A371 between Weston-super-Mare and Wells.
M5 exit J22, A38 north 11 km to Cheddar, follow brown tourist signs. From Bristol A38 then A371 and B3135. From Bath A39 then B3135.
All year daily 10-17.
Last tour 16:30.
Closed 24-DEC, 25-DEC.
Caves & Gorge Explorer Ticket:
Adults GBP 19.95, Children (5-15) GBP 13.95, Children (0-4) free, Family (2+2) GBP 57.60.
Online Discount: Adults GBP 16.95, Children (5-15) GBP 11.85.
Groups (12+): Adults GBP 14.95, Children (5-15) GBP 9.50.
|Light:||Incandescent Electric Light System|
Gough's Cave: L=3,405 m, VR=115 m.
L=820 m, St=100, D=45 min.
Timeless Cheddar Caves,
guide book, available at caves.
D.T. Donovan (2006): Gough's Cave, Cheddar, Somerset. Quaternary Stratigraphy Proceedings of the University of Bristol Spelæological Society. 24 (1): 17–35. pdf
D.J. Irwing (1985): The Exploration of Gough's Cave and its Development as a Show Cave Proceedings of the University of Bristol Spelæological Society. 17 (2): 95–101. pdf
Cheddar Gorge & Caves, Cheddar Gorge, Somerset BS27 3QF, Tel: +44-1934-742343, Fax: +44-1934-744637.
|As far as we know this information was accurate when it was published (see years in brackets), but may have changed since then.
Please check rates and details directly with the companies in question if you need more recent info.
|1837||Cox's Cave discovered by Mr George Cox during a quarrying operation.|
|1838||Cox's Cave opened to the public.|
|1892||Gough's Cave discovered by Richard Cox Gough.|
|1895||E.A. Martel, visited Cox's Cave and declared that "out of 600 caves, Cox's was admired the most".|
|1898||Gough's Cave opened to the public.|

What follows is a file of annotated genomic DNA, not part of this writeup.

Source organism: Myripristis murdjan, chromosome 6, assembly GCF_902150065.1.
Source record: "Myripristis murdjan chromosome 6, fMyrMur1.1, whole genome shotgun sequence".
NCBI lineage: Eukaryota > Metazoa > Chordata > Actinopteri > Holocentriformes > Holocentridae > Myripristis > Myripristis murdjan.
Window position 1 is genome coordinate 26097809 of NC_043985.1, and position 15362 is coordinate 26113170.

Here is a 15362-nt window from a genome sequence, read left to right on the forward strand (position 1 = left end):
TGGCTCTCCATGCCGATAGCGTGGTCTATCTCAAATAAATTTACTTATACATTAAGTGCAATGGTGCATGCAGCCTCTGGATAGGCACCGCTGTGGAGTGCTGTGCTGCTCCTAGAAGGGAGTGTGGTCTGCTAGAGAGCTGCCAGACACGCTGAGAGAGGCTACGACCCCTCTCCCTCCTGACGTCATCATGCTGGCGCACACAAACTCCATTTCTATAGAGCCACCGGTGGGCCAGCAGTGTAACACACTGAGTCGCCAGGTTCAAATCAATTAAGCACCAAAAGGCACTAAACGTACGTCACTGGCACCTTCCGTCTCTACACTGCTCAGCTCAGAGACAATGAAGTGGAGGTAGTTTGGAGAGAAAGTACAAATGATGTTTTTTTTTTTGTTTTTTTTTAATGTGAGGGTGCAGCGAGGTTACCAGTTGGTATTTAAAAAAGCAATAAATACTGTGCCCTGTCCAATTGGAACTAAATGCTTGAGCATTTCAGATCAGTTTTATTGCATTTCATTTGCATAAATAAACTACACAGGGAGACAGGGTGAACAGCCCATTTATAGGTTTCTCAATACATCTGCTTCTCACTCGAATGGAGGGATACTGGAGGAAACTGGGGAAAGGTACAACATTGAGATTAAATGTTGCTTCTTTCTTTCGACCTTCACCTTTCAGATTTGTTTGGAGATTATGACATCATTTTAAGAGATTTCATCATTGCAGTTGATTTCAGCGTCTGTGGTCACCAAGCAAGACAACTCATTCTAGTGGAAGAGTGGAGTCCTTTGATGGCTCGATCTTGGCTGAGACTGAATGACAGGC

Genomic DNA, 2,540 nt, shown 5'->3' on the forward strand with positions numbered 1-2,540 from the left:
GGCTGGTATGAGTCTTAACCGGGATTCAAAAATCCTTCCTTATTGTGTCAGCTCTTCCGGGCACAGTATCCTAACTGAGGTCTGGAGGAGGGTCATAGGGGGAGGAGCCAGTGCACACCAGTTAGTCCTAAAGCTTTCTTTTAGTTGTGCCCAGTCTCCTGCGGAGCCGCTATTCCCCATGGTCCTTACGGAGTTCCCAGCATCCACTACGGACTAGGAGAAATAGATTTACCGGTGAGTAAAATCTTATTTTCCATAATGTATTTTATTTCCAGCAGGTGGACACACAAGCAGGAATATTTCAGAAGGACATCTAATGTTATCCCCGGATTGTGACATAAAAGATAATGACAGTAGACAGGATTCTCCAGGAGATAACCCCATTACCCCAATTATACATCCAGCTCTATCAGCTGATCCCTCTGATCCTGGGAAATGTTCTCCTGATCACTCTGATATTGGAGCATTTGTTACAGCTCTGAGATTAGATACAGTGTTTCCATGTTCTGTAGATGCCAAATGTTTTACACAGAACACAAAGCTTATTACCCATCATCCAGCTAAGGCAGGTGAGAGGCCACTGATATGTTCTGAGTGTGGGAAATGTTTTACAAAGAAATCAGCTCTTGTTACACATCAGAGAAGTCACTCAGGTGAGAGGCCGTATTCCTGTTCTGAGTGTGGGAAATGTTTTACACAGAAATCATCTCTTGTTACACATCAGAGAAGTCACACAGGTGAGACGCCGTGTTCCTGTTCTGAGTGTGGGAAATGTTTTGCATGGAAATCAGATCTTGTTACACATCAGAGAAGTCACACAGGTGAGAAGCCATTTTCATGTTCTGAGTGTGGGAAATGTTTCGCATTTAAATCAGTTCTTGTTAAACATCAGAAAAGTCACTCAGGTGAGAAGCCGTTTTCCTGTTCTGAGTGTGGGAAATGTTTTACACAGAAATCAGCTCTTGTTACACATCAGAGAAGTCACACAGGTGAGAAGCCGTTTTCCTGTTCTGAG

|1899||Electric light installed in Gough's Cave.|
|1903||remains of a human male, named Cheddar Man, discovered in Cough's Cave.|
|1949||Cox's Cave surveyed by L.B. Thorneycroft|
|1952||Gough's Cave surveyed by W.I. Stanton.|
|1960||Cox's Cave surveyed.|
|1965||caves in the gorge surveyed by W.I. Stanton.|
|15-SEP-1968||cave flooded for three days during the Great Flood of 1968.|
|1985-1990||extensive flooded parts of the cave system were explored.|
|1987||Cox's Cave connected to the artificial Pavey's Cave by a tunnel.|
|1987||human skulls discovered, which were deliberately fashioned into ritual drinking cups or bowls.|
|2010||human bones discovered which were dated to 14,700 BP.|
The Cheddar Gorge & Caves actually are two caves, the larger Gough's Cave, and Cox's Cave. They are a very British tourist venue with lots of not cave related "sights". The tour includes both caves and also the Cheddar Man Museum, a Dungeons & Dragons Adventure called the Crystal Quest, Jacob's Ladder, Pavey's Lookout Tower and an open-top bus tour of Cheddar Gorge. Some older descriptions notice a third cave, Waterfall Cave, which is today the place of the Crystal Quest, but in fact, it is a part of Cox's Cave. The name of the cave and the tour was changed numerous times since it was opened as a show cave. Some years ago it was renamed Cheddar Gorge & Caves from formerly Cheddar Caves & Gorge. It is also known as Cheddar Showcaves, the plural is intended.
Cox's Cave was discovered in 1837 by the mill owner George Cox while quarrying limestone for a new building. He opened the cave as a show cave in the following year, obviously after building some trails and after making a contract with the landowner. When he became too old, the cave was taken over by the landowner Thomas Thynne, 5th Marquess of Bath. The cave is rather small and completely developed, a large meandering passage leads to series of decorated rifts. There is a natural connection to Pavey's Hole which is an artificial cave nearby. But as this passage was not suitable for cave tours, an artificial connection was blasted through in 1986. This allows a through tour exiting through Pavey's Hole.